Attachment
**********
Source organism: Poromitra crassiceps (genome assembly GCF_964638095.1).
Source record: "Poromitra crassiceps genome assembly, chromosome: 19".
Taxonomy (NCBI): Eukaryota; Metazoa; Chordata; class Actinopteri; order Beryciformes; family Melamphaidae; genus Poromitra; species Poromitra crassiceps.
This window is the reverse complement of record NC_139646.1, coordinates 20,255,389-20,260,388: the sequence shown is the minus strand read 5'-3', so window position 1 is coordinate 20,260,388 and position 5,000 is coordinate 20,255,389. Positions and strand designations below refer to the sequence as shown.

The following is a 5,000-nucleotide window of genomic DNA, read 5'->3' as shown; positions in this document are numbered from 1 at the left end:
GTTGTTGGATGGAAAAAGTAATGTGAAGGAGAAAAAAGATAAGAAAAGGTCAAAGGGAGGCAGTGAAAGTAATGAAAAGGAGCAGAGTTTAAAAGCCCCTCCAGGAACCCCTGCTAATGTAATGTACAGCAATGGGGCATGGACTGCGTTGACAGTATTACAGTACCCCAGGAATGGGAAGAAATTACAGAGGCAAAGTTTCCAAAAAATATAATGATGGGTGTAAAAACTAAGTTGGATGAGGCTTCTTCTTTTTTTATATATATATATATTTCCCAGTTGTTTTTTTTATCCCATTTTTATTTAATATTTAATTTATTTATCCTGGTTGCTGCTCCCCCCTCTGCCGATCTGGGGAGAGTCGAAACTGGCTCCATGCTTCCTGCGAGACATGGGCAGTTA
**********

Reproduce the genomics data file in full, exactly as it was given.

Source organism: Poromitra crassiceps (genome assembly GCF_964638095.1).
Source record: "Poromitra crassiceps genome assembly, chromosome: 19".
Taxonomy (NCBI): Eukaryota; Metazoa; Chordata; class Actinopteri; order Beryciformes; family Melamphaidae; genus Poromitra; species Poromitra crassiceps.
This window is the reverse complement of record NC_139646.1, coordinates 20,255,389-20,260,388: the sequence shown is the minus strand read 5'-3', so window position 1 is coordinate 20,260,388 and position 5,000 is coordinate 20,255,389. Positions and strand designations below refer to the sequence as shown.

The following is a 5,000-nucleotide window of genomic DNA, read 5'->3' as shown; positions in this document are numbered from 1 at the left end:
GTTGTTGGATGGAAAAAGTAATGTGAAGGAGAAAAAAGATAAGAAAAGGTCAAAGGGAGGCAGTGAAAGTAATGAAAAGGAGCAGAGTTTAAAAGCCCCTCCAGGAACCCCTGCTAATGTAATGTACAGCAATGGGGCATGGACTGCGTTGACAGTATTACAGTACCCCAGGAATGGGAAGAAATTACAGAGGCAAAGTTTCCAAAAAATATAATGATGGGTGTAAAAACTAAGTTGGATGAGGCTTCTTCTTTTTTTATATATATATATATTTCCCAGTTGTTTTTTTTATCCCATTTTTATTTAATATTTAATTTATTTATCCTGGTTGCTGCTCCCCCCTCTGCCGATCTGGGGAGAGTCGAAACTGGCTCCATGCTTCCTGCGAGACATGGGCAGTTA